Better parenting for school readiness – there’s an app for that

A randomised controlled trial carried out by the University of Oxford’s Department of Education and published by the Sutton Trust tested EasyPeasy, a smartphone app for the parents and carers of two- to six-year-old children. EasyPeasy aims to improve school readiness by encouraging positive play and interaction with young children.

The trial, which lasted 18 weeks, was carried out in eight children’s centres in Bournemouth with 144 families taking part. Games were sent directly to parents’ mobiles via an app once a week along with tailored prompts, encouragement, reminders, and information on child development.

The study reported significant findings for two out of seven outcome measures. Parents who took part in the intervention reported improvements in their children’s persistence and concentration (cognitive self-regulation). Parental consistency with discipline and boundaries also increased in the intervention group with parents feeling more comfortable setting limits for behaviour and following through on expectations. Both showed positive effect sizes; 0.51 and 0.44 respectively.

Source: EasyPeasy parenting app: Findings from an e­fficacy trial on parent engagement and school readiness skills (2016), The Sutton Trust

The effects of parenting programmes

A new policy brief from The Campbell Collaboration summarises evidence from six Campbell systematic reviews of parenting programmes.

These programmes are designed to enhance parents’ knowledge, skills, and understanding, and to improve both child and parent behavioural and psychological outcomes. Programmes are typically offered to parents over the course of 8 to 12 weeks, for one or two hours each week. The programmes can be delivered on a one-to-one basis or to groups, and be provided in a range of settings, including hospitals, social work clinics, schools, and churches.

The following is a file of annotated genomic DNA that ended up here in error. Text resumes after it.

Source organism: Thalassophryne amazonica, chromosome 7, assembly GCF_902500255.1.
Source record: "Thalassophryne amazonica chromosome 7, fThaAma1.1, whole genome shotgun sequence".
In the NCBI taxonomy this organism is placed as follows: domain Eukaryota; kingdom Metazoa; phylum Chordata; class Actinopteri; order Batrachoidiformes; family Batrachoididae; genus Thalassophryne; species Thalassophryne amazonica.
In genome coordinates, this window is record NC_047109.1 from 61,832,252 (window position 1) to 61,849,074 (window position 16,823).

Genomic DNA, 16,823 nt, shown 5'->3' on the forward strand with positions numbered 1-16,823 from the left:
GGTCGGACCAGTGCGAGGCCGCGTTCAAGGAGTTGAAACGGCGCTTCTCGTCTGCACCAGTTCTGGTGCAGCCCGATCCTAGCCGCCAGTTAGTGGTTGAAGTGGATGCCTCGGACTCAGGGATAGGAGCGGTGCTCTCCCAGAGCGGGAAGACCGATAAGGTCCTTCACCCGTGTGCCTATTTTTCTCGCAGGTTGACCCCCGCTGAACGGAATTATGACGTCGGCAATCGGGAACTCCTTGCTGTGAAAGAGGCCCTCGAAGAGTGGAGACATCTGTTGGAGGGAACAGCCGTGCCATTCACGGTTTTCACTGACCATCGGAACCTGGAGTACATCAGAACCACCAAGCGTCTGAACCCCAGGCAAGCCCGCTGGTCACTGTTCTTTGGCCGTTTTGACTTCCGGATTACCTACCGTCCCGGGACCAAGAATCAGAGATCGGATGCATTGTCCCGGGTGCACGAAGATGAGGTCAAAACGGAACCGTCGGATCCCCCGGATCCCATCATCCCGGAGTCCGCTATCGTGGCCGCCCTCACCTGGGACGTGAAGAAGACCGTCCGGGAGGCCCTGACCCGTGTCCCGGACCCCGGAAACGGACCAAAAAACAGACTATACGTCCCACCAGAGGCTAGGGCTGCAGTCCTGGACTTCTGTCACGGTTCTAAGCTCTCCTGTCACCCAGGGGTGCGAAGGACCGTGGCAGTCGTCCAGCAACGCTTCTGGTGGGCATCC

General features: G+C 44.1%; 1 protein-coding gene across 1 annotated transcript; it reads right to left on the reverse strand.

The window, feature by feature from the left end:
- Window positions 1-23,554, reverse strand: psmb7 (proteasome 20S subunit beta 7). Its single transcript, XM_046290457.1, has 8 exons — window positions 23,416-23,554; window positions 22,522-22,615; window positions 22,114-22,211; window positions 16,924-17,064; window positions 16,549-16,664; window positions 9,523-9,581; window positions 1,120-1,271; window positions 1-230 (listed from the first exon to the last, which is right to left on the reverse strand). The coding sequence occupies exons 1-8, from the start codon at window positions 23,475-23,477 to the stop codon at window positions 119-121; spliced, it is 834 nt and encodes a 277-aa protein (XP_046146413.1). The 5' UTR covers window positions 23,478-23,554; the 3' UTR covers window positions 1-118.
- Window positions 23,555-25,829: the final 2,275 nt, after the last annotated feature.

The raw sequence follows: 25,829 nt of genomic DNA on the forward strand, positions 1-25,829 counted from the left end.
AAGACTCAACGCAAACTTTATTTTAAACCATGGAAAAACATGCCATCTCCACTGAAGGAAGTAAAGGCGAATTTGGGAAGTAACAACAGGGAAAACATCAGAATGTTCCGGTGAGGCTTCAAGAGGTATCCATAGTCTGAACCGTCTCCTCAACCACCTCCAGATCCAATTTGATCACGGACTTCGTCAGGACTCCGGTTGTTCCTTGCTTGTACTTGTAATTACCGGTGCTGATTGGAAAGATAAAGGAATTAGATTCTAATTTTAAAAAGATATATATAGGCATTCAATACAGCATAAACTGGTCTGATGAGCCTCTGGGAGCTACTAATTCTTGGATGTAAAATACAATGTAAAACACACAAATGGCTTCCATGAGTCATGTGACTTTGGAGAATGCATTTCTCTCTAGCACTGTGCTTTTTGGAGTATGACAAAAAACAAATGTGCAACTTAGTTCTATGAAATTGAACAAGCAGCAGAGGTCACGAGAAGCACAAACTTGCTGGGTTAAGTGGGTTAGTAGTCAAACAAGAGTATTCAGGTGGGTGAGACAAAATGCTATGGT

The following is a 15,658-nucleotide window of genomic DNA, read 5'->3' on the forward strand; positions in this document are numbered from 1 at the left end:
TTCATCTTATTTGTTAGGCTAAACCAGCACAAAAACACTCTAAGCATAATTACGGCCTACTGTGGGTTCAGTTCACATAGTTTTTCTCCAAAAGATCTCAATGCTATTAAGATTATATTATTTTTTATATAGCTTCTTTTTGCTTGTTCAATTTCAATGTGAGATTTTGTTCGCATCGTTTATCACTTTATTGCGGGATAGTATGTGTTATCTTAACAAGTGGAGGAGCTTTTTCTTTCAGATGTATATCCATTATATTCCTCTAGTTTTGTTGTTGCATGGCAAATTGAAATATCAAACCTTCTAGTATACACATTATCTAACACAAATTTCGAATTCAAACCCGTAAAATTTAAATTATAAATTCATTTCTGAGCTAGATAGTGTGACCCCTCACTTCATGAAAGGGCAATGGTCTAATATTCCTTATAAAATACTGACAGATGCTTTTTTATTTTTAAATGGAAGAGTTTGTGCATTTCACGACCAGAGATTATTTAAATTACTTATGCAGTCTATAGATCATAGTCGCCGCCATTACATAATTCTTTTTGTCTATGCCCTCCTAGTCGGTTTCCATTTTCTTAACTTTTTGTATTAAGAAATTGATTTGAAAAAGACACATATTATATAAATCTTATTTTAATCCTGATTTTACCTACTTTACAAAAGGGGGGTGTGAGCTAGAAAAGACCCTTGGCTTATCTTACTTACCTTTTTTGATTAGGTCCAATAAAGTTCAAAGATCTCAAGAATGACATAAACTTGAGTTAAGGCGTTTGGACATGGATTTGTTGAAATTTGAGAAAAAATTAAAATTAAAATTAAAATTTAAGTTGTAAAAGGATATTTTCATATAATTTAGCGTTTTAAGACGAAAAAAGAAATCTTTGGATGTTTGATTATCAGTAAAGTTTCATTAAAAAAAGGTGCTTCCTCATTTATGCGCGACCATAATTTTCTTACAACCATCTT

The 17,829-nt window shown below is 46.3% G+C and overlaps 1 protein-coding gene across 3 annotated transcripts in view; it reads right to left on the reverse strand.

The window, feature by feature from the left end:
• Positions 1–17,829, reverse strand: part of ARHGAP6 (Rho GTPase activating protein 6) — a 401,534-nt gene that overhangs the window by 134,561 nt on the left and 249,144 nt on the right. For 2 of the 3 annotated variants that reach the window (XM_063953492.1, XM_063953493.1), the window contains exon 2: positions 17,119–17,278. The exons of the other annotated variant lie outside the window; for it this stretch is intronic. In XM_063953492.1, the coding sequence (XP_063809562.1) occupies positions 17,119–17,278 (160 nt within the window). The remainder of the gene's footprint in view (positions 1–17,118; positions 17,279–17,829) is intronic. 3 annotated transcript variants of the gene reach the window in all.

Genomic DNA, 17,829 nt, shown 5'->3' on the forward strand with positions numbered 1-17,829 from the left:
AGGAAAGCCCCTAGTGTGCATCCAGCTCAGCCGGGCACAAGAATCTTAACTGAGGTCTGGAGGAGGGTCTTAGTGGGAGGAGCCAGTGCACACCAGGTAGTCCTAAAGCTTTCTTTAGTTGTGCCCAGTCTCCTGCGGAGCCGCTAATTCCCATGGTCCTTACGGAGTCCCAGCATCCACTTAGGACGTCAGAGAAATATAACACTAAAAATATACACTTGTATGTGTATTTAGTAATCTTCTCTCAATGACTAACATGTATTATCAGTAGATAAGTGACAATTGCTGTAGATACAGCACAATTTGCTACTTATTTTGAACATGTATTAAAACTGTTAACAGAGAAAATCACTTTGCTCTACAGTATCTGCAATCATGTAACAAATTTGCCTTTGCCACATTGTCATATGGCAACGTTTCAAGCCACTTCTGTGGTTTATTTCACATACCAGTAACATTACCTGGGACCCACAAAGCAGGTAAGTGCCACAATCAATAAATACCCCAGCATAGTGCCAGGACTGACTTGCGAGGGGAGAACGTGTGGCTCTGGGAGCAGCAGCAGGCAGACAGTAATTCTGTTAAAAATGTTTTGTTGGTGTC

The six systematic reviews that have been published by The Campbell Collaboration have evaluated the effectiveness of a range of parenting programmes, including those aimed at addressing early onset conduct disorder and improving outcomes for children with ADHD. The reviews provide unequivocal evidence that parenting programmes are effective in improving aspects of parents’ psychosocial functioning (eg, depression, anxiety, confidence, and satisfaction with the partner relationship) in the short-term. Behavioural and cognitive-behavioural group-based parenting interventions have also been found to be effective at improving child conduct problems, parental mental health, and parenting skills in the short term for parents of children aged 3-12. However, the evidence of effectiveness for parents of younger children is less comprehensive.

Source: Effects of Parenting Programmes: A Review of Six Campbell Systematic Reviews (2016), The Campbell Collaboration.

Helping parents with Lifestart

A recent paper from Queen’s University and the Institute of Child Care Research has shown positive results for parents involved in a trial of the Lifestart parenting programme in Ireland.